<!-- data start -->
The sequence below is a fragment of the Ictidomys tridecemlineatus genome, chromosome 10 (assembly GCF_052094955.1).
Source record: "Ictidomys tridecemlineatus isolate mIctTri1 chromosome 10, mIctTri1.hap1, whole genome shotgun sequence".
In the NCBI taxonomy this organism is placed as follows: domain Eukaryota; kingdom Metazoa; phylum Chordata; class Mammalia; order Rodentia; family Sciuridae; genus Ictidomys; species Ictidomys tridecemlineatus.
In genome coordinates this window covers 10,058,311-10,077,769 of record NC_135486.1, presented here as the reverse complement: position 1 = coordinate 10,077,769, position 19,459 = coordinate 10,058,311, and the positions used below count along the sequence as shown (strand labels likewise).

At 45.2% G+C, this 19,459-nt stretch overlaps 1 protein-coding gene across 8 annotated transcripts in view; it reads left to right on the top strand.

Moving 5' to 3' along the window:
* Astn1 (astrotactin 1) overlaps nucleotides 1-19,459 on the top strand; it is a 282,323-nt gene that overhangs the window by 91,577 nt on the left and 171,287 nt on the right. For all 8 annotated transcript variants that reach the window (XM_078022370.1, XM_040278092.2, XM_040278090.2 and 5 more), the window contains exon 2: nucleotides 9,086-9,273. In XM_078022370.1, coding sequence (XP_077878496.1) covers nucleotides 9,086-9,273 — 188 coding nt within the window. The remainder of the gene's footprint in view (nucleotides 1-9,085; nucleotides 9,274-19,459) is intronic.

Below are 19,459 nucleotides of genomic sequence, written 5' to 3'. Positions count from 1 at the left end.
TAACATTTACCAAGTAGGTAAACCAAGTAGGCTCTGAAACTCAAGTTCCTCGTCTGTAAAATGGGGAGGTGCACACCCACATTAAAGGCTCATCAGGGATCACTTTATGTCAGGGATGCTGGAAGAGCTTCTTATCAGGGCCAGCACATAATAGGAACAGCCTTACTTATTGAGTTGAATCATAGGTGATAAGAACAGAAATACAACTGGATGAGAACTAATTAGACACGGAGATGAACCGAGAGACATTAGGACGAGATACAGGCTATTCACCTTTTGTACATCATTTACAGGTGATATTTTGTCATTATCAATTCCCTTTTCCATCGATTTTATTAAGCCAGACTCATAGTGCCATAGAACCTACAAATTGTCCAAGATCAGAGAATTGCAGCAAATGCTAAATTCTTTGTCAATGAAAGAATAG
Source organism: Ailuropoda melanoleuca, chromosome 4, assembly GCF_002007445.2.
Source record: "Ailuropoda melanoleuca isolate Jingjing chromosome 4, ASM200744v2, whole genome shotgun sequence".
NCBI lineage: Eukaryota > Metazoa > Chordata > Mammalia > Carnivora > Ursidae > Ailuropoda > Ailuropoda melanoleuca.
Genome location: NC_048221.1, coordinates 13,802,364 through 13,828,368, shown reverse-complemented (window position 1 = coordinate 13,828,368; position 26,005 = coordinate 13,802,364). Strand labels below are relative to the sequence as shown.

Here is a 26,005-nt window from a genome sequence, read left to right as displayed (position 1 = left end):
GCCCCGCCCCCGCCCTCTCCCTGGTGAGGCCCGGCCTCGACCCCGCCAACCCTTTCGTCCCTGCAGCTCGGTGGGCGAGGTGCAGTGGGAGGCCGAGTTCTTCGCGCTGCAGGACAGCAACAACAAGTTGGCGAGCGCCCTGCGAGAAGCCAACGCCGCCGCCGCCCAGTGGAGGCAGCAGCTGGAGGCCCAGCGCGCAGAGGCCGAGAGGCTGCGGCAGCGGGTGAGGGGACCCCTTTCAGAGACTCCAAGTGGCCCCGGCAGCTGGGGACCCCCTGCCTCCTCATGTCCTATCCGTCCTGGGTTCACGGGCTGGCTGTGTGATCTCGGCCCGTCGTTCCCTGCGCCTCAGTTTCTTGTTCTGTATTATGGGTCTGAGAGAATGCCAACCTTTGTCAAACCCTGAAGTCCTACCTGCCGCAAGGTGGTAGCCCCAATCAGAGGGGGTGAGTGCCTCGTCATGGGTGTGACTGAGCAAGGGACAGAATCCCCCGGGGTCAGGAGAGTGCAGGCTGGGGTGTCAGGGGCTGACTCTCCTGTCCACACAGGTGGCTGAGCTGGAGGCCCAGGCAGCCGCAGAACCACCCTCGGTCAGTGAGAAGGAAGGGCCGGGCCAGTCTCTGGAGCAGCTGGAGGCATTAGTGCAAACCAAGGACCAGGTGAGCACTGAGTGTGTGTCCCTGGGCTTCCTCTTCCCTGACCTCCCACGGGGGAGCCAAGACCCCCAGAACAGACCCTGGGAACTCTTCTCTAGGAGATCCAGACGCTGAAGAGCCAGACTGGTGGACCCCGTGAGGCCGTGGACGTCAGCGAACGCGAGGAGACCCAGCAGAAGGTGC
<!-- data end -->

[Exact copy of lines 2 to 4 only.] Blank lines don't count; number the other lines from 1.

Source record: "Ictidomys tridecemlineatus isolate mIctTri1 chromosome 10, mIctTri1.hap1, whole genome shotgun sequence".
In the NCBI taxonomy this organism is placed as follows: domain Eukaryota; kingdom Metazoa; phylum Chordata; class Mammalia; order Rodentia; family Sciuridae; genus Ictidomys; species Ictidomys tridecemlineatus.
In genome coordinates this window covers 10,058,311-10,077,769 of record NC_135486.1, presented here as the reverse complement: position 1 = coordinate 10,077,769, position 19,459 = coordinate 10,058,311, and the positions used below count along the sequence as shown (strand labels likewise).